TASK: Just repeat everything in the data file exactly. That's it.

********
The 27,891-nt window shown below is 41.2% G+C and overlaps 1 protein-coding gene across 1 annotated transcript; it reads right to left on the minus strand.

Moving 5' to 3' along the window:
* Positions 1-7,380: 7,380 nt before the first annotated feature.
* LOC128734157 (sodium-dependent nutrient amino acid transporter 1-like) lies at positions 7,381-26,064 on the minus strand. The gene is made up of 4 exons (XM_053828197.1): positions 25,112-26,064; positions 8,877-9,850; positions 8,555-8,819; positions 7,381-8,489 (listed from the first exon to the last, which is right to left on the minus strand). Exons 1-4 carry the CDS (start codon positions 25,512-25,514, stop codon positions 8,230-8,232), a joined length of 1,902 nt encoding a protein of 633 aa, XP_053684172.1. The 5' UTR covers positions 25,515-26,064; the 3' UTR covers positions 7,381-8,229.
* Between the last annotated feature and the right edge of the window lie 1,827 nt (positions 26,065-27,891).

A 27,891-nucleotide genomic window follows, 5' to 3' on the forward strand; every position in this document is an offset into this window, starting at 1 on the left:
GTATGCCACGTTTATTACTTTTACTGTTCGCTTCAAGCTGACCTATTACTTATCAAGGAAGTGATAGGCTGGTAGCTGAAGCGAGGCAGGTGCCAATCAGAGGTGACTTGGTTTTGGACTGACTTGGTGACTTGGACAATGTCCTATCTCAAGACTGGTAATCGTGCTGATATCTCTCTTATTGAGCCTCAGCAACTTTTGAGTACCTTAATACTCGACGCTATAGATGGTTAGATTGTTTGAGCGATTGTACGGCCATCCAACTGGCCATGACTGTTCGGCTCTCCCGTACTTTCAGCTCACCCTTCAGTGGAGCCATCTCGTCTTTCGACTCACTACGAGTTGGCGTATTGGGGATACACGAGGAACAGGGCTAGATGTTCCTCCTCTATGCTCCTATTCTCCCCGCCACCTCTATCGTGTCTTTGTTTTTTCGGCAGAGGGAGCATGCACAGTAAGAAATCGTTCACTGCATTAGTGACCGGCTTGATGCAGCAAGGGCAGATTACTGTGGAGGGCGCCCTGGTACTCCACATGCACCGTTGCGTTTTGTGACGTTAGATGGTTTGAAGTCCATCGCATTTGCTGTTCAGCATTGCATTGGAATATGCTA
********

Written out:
The 27,891-nt window shown below is 41.2% G+C and overlaps 1 protein-coding gene across 1 annotated transcript; it reads right to left on the minus strand.

Moving 5' to 3' along the window:
* Positions 1-7,380: 7,380 nt before the first annotated feature.
* LOC128734157 (sodium-dependent nutrient amino acid transporter 1-like) lies at positions 7,381-26,064 on the minus strand. The gene is made up of 4 exons (XM_053828197.1): positions 25,112-26,064; positions 8,877-9,850; positions 8,555-8,819; positions 7,381-8,489 (listed from the first exon to the last, which is right to left on the minus strand). Exons 1-4 carry the CDS (start codon positions 25,512-25,514, stop codon positions 8,230-8,232), a joined length of 1,902 nt encoding a protein of 633 aa, XP_053684172.1. The 5' UTR covers positions 25,515-26,064; the 3' UTR covers positions 7,381-8,229.
* Between the last annotated feature and the right edge of the window lie 1,827 nt (positions 26,065-27,891).

A 27,891-nucleotide genomic window follows, 5' to 3' on the forward strand; every position in this document is an offset into this window, starting at 1 on the left:
GTATGCCACGTTTATTACTTTTACTGTTCGCTTCAAGCTGACCTATTACTTATCAAGGAAGTGATAGGCTGGTAGCTGAAGCGAGGCAGGTGCCAATCAGAGGTGACTTGGTTTTGGACTGACTTGGTGACTTGGACAATGTCCTATCTCAAGACTGGTAATCGTGCTGATATCTCTCTTATTGAGCCTCAGCAACTTTTGAGTACCTTAATACTCGACGCTATAGATGGTTAGATTGTTTGAGCGATTGTACGGCCATCCAACTGGCCATGACTGTTCGGCTCTCCCGTACTTTCAGCTCACCCTTCAGTGGAGCCATCTCGTCTTTCGACTCACTACGAGTTGGCGTATTGGGGATACACGAGGAACAGGGCTAGATGTTCCTCCTCTATGCTCCTATTCTCCCCGCCACCTCTATCGTGTCTTTGTTTTTTCGGCAGAGGGAGCATGCACAGTAAGAAATCGTTCACTGCATTAGTGACCGGCTTGATGCAGCAAGGGCAGATTACTGTGGAGGGCGCCCTGGTACTCCACATGCACCGTTGCGTTTTGTGACGTTAGATGGTTTGAAGTCCATCGCATTTGCTGTTCAGCATTGCATTGGAATATGCTA